Perogies were one of my go-to comfort foods in high school. My parents would keep a supply of frozen savory dumplings in the freezer at all times, enabling me to quickly heat up a plate when I needed a midnight snack or something to tide me over in the afternoon. As I became more comfortable in the kitchen, however, I came to realize that the store-bought perogies simple could not compare to the dumplings I could make at home by myself.
This shouldn’t be too difficult to imagine. Perogies (sometimes spelled perogees or perrogies or quite often pierogies) are a versatile dish with lots of room for creativity, but they’re also quite simple. A basic recipe calls for very few ingredients: a simple dough of flour, salt, eggs, oil, and water, a filling of potatoes, onions, cheese, and a pinch of spices. By keeping these ingredients fresh, you can make vibrant dumplings that taste vibrant and earthy with just a few minutes of prep time.
That said, perogies are not for everyone. Making these dumplings right is a somewhat involved process that requires a bit of practice before you can bang out a batch without thinking. In order to get you started, here’s everything I know about making perogies.
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How To Make Perogies
Perogies are made of two parts: dough and filling. The best way to make them is to boil water while you start your dough and then boil your potatoes while the dough rests. This enables you to assemble a large batch of perogies in well under an hour from start to finish.
Many people make perogies in very large batches and freeze the unused dumplings before cooking them. This is a great way to achieve the convenience of store-bought perogies while giving yourself the increased health benefits and better taste of your homemade dumplings. We’ll assume you’re making a batch that’s big enough to freeze but small enough to eat all at once if you’ve got some dinner guests.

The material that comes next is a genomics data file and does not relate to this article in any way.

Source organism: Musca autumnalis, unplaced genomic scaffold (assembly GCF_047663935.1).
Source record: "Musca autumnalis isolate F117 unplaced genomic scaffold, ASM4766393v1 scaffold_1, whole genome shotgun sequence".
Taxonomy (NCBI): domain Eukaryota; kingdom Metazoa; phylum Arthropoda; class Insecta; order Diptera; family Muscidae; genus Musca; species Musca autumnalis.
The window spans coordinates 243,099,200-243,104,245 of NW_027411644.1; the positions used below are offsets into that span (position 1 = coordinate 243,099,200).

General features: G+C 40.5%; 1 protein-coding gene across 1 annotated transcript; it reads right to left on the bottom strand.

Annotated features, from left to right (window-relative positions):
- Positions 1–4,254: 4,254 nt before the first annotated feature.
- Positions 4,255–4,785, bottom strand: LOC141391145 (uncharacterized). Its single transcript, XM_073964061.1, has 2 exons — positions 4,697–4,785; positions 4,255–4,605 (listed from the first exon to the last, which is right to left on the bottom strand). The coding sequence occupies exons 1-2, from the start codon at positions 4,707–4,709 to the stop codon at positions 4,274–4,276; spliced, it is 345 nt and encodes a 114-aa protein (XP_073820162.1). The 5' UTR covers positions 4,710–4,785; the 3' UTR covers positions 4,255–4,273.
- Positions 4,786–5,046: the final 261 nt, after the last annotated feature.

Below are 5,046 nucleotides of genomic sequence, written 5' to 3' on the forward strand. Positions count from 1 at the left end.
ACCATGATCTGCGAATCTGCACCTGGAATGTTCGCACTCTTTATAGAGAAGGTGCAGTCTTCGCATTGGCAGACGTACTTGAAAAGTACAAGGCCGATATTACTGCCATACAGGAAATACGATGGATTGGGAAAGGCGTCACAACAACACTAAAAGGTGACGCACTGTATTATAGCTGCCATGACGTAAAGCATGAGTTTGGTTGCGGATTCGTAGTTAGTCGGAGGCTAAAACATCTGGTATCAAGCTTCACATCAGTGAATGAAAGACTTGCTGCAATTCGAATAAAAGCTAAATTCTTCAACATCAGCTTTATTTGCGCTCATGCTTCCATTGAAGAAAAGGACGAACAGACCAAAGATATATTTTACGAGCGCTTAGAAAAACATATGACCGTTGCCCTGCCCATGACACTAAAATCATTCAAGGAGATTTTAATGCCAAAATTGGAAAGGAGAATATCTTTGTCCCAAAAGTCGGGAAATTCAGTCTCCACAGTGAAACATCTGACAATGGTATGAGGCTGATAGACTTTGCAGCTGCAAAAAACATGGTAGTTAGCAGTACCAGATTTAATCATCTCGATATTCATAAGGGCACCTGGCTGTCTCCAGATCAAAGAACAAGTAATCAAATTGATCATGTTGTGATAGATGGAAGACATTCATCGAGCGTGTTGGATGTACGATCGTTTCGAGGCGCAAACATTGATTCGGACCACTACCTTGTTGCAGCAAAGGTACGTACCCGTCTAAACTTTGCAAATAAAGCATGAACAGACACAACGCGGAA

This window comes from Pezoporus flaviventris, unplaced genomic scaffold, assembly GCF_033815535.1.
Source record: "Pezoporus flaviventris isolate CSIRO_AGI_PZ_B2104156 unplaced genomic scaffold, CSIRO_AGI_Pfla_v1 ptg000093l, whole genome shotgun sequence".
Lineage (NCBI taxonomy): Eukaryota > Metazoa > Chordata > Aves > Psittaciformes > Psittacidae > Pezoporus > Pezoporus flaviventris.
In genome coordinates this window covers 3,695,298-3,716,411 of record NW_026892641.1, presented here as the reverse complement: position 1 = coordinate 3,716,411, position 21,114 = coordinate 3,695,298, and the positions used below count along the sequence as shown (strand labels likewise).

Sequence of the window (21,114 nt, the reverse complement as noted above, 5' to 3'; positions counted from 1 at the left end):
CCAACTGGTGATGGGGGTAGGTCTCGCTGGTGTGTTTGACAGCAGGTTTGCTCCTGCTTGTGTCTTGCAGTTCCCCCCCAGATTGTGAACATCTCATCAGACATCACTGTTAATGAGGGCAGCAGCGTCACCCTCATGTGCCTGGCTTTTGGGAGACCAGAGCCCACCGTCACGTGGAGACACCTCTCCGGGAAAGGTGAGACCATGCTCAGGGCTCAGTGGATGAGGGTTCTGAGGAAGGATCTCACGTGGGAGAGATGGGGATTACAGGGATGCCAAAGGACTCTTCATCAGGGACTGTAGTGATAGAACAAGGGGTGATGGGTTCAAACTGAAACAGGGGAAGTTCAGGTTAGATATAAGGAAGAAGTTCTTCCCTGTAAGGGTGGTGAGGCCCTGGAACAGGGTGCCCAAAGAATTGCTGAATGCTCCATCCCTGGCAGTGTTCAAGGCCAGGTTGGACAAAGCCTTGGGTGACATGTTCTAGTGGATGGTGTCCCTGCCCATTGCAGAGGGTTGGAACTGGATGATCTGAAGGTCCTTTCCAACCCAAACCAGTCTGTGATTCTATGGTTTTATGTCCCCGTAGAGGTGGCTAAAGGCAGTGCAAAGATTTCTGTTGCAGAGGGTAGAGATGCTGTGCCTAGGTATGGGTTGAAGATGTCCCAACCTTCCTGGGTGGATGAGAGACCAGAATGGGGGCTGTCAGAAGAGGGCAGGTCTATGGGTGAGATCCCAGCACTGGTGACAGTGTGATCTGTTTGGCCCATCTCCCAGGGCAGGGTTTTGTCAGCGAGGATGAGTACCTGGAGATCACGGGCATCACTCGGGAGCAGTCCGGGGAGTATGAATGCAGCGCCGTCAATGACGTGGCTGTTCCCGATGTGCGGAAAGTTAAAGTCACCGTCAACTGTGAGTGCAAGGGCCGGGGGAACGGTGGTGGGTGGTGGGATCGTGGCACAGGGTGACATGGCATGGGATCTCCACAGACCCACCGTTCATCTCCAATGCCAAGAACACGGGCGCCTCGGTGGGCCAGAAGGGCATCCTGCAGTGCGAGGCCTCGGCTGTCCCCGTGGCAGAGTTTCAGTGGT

If you want to know how to bake perogies, the answer is that you don’t.
By definition, perogies are boiled. If you insist on cooking them in the oven, try cooking at 400 F for about 10 minutes, flipping your perogies over, and cooking them for 10 more minutes or until they’re golden brown.
In order to save time, bring a large pot of water to a boil while you start this dough.
4 cups flour, all-purpose
1 tsp salt
1 cup sour cream
1/2 cup butter, softened
Perogy Dough Directions:
First, sift your flour and salt together in a large mixing bowl. Add the eggs and stir well to combine. It’s totally normal for your dough to be clumpy here.
Next, add the sour cream and your softened butter. Work this mixture together until you get a ball of sticky dough that you can knead. Next, use your fingertips to knead the dough until it’s much less sticky. Once you’re satisfied with the consistency of your dough, cover it carefully with plastic wrap and throw it in the fridge while you cook the potatoes (or for at least 20 minutes).
You’ll find some perogy recipes that call for water instead of sour cream. This reflects a slightly different style of dumpling. In these recipes, you tend to see additional ingredients added to the filling, including cream cheese, to add a bit of flavor back in. If you’d like to have a more neutral dough in order to better showcase your extra flavorful filling, try replacing the sour cream with about 3/4 of a cup of water. Add a bit less to start and adjust as needed while you knead!
In general, I find it much easier and more forgiving to work with a sour cream dough than a water dough. We don’t use sour cream in perogies because of some modern cooking technique. Instead, it’s a way of making easy, consistent dough that’s been passed along by European families for many generations. I’ll trust the time-tested traditions of thousands of Polish and Ukranian grandmothers and stick to sour cream for my dough for now.
Perogy Filling Recipe